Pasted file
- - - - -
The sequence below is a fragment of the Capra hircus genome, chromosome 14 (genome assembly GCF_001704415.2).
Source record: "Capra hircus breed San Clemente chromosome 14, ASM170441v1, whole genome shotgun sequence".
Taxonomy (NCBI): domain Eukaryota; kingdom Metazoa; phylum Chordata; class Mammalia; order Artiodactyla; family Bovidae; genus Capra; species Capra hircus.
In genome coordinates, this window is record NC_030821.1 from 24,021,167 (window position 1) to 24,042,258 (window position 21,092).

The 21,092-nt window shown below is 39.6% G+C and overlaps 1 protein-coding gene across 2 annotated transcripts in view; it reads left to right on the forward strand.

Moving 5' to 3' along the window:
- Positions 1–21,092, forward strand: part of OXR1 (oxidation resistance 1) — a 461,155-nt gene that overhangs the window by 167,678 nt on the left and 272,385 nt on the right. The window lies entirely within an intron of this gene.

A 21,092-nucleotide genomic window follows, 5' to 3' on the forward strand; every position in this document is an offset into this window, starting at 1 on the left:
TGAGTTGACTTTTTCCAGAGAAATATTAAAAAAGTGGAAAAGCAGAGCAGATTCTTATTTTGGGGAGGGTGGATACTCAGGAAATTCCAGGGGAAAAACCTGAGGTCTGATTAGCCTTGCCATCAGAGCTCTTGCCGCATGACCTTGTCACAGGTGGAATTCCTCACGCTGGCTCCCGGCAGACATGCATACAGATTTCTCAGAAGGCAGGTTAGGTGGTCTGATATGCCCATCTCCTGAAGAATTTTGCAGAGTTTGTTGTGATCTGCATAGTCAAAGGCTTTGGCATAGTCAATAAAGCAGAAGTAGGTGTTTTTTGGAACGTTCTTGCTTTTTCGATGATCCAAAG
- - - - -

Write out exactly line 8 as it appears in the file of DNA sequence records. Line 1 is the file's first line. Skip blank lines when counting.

A 21,092-nucleotide genomic window follows, 5' to 3' on the forward strand; every position in this document is an offset into this window, starting at 1 on the left: